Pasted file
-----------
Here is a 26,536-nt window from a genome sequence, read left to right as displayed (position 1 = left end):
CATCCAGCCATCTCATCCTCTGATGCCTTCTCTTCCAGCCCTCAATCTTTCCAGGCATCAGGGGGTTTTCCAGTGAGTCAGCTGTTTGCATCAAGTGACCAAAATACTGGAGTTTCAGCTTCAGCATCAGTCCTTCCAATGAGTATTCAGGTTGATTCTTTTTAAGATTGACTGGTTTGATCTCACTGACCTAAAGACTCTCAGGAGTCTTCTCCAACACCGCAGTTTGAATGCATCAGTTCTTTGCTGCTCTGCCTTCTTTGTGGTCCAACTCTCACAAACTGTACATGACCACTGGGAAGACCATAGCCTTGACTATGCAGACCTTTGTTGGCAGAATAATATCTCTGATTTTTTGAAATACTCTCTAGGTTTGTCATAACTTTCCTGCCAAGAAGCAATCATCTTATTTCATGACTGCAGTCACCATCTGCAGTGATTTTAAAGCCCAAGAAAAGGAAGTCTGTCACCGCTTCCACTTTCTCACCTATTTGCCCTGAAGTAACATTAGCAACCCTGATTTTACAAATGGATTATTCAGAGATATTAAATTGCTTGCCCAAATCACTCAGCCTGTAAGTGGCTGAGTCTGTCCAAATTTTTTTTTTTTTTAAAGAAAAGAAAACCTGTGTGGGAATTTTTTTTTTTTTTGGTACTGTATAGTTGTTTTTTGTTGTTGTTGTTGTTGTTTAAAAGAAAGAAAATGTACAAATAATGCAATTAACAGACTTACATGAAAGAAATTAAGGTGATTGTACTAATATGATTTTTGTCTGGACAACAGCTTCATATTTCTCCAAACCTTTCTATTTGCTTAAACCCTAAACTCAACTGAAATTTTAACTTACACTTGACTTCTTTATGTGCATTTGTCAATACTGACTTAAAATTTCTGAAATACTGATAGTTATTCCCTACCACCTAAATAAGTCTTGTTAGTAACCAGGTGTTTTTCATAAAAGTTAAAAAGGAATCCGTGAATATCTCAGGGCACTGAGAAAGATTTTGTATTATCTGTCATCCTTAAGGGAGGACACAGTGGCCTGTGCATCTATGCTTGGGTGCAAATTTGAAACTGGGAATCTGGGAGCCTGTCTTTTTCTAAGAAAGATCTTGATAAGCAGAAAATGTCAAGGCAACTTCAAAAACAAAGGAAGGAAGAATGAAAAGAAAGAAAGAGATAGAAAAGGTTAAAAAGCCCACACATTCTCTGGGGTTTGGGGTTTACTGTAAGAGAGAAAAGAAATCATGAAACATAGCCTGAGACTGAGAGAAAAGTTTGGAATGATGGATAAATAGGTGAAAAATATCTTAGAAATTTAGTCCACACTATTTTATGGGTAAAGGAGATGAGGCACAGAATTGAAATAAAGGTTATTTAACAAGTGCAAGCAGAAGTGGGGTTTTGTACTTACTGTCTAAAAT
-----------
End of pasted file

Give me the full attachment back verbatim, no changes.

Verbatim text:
Here is a 26,536-nt window from a genome sequence, read left to right as displayed (position 1 = left end):
CATCCAGCCATCTCATCCTCTGATGCCTTCTCTTCCAGCCCTCAATCTTTCCAGGCATCAGGGGGTTTTCCAGTGAGTCAGCTGTTTGCATCAAGTGACCAAAATACTGGAGTTTCAGCTTCAGCATCAGTCCTTCCAATGAGTATTCAGGTTGATTCTTTTTAAGATTGACTGGTTTGATCTCACTGACCTAAAGACTCTCAGGAGTCTTCTCCAACACCGCAGTTTGAATGCATCAGTTCTTTGCTGCTCTGCCTTCTTTGTGGTCCAACTCTCACAAACTGTACATGACCACTGGGAAGACCATAGCCTTGACTATGCAGACCTTTGTTGGCAGAATAATATCTCTGATTTTTTGAAATACTCTCTAGGTTTGTCATAACTTTCCTGCCAAGAAGCAATCATCTTATTTCATGACTGCAGTCACCATCTGCAGTGATTTTAAAGCCCAAGAAAAGGAAGTCTGTCACCGCTTCCACTTTCTCACCTATTTGCCCTGAAGTAACATTAGCAACCCTGATTTTACAAATGGATTATTCAGAGATATTAAATTGCTTGCCCAAATCACTCAGCCTGTAAGTGGCTGAGTCTGTCCAAATTTTTTTTTTTTTTAAAGAAAAGAAAACCTGTGTGGGAATTTTTTTTTTTTTTGGTACTGTATAGTTGTTTTTTGTTGTTGTTGTTGTTGTTTAAAAGAAAGAAAATGTACAAATAATGCAATTAACAGACTTACATGAAAGAAATTAAGGTGATTGTACTAATATGATTTTTGTCTGGACAACAGCTTCATATTTCTCCAAACCTTTCTATTTGCTTAAACCCTAAACTCAACTGAAATTTTAACTTACACTTGACTTCTTTATGTGCATTTGTCAATACTGACTTAAAATTTCTGAAATACTGATAGTTATTCCCTACCACCTAAATAAGTCTTGTTAGTAACCAGGTGTTTTTCATAAAAGTTAAAAAGGAATCCGTGAATATCTCAGGGCACTGAGAAAGATTTTGTATTATCTGTCATCCTTAAGGGAGGACACAGTGGCCTGTGCATCTATGCTTGGGTGCAAATTTGAAACTGGGAATCTGGGAGCCTGTCTTTTTCTAAGAAAGATCTTGATAAGCAGAAAATGTCAAGGCAACTTCAAAAACAAAGGAAGGAAGAATGAAAAGAAAGAAAGAGATAGAAAAGGTTAAAAAGCCCACACATTCTCTGGGGTTTGGGGTTTACTGTAAGAGAGAAAAGAAATCATGAAACATAGCCTGAGACTGAGAGAAAAGTTTGGAATGATGGATAAATAGGTGAAAAATATCTTAGAAATTTAGTCCACACTATTTTATGGGTAAAGGAGATGAGGCACAGAATTGAAATAAAGGTTATTTAACAAGTGCAAGCAGAAGTGGGGTTTTGTACTTACTGTCTAAAAT